Former Detective Sergeant of the New South Wales Police Force, found guilty of murder 2016
Tuesday, May 27, 2014
WANTED: Rogerson link to killing
The state's most notorious crooked police officer, Roger Rogerson, was on the run on Monday night as detectives sought to question him over the alleged murder of a Sydney university student during a botched drug deal.
Twenty-four hours after he indicated he would return from Brisbane to Sydney to answer questions, police were on Monday night unsure if the 73-year-old was still in Queensland where he was on a speaking tour.
Detectives want to speak to the disgraced former officer in relation to the murder of 20-year-old Jamie Gao at Padstow, in Sydney's south-west, last Tuesday.
A former Kings Cross detective turned author, Glen McNamara, 55, on Monday faced Kogarah Local Court where he was charged with the promising business student's murder, and large-scale drug supply.
Only hours earlier a body wrapped in a blue tarpaulin was found by a fisherman, floating off the coast at Cronulla. It is believed to be that of the missing Hurstville man.
Police will allege that Mr Gao was killed after a multimillion-dollar drug deal went wrong inside a rented storage shed last Tuesday afternoon.
Rogerson's friend, colourful business identity ''Big'' Jim Byrnes, said he was worried his mate might do something silly.
"I beg him to come forward and give himself up," said Mr Byrnes from Los Angeles. But he had "an awful feeling" Rogerson would do anything to avoid arrest.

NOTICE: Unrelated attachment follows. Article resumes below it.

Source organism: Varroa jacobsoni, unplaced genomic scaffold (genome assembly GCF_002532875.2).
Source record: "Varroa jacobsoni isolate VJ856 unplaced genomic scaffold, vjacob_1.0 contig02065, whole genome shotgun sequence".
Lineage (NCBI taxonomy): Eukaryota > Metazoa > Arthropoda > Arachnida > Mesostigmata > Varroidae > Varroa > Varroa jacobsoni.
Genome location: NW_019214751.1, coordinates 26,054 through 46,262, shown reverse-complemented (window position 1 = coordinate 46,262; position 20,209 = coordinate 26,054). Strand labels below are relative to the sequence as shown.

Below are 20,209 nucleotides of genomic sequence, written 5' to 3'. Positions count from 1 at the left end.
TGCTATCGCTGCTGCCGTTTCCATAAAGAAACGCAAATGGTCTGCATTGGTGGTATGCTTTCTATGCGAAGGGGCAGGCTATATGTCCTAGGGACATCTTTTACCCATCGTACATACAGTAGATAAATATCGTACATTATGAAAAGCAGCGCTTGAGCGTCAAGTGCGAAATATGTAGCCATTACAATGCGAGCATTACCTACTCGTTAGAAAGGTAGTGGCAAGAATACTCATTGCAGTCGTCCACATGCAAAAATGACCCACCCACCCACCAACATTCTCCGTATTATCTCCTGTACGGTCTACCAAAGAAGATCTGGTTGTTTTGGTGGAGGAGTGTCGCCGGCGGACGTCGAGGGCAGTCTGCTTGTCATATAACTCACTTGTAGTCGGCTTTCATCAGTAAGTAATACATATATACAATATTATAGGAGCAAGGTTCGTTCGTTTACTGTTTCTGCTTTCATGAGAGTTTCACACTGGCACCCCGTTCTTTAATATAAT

Mr Rogerson's wife, Anne Melocco, told Fairfax Media she knew nothing about her husband's reported links to the alleged murder. ''I know nothing about it. Nothing at all,'' she said.
Police will allege that Mr Gao and two unknown associates went to Padstow at 1.30pm last Tuesday with three kilograms of the drug ice, worth a potential $3 million on the street, to meet with Mr McNamara and a second man, believed to be Mr Rogerson.
Mr Gao, Mr McNamara and the man believed to be Mr Rogerson got into a car and drove a short distance of only a few hundred metres to a nearby storage facility.
Police will allege that three men walked into the storage shed but an hour later security footage shows only the two former police officers walking out. Mr Gao was reported missing to police the next day.
The head of the Robbery and Serious Crime Squad, Detective Superintendent Luke Moore, said detectives were still trying to determine what had transpired during that alleged drug deal for it to turn deadly. He said Mr Gao had gone to the meeting voluntarily.
Mr McNamara's arrest on Sunday evening came only hours after Superintendent Moore appealed for information about the disappearance of the University of Technology, Sydney student, saying the circumstances suggested foul play. Mr McNamara, who was pulled over during a traffic stop at Kyeemagh in Sydney's south, was questioned overnight before being charged with murder and drug offences. His Cronulla home has been searched by police and a blue Ford Falcon XR6 was seized from his premises.
Mr Rogerson's Padstow Heights home was also searched and a car, a silver Ford Falcon, was taken away. Police also searched a storage unit at Caringbah where a boat was taken away for forensic testing.
A third car, a silver Ford Falcon, was found at another location in Cronulla. It is this car detectives believe Mr Gao got into on Arab Road last Tuesday.
Mr Byrnes said that Mr Rogerson had introduced him to Mr McNamara about 18 months ago.
Mr Byrnes said he hired the pair to find evidence to clear his name following his 1983 jailing for possession of heroin.
"He and Roger were both on the case," said Mr Byrnes, who has paid Mr McNamara between $20,000 and $30,000 for his work as a private detective on the case.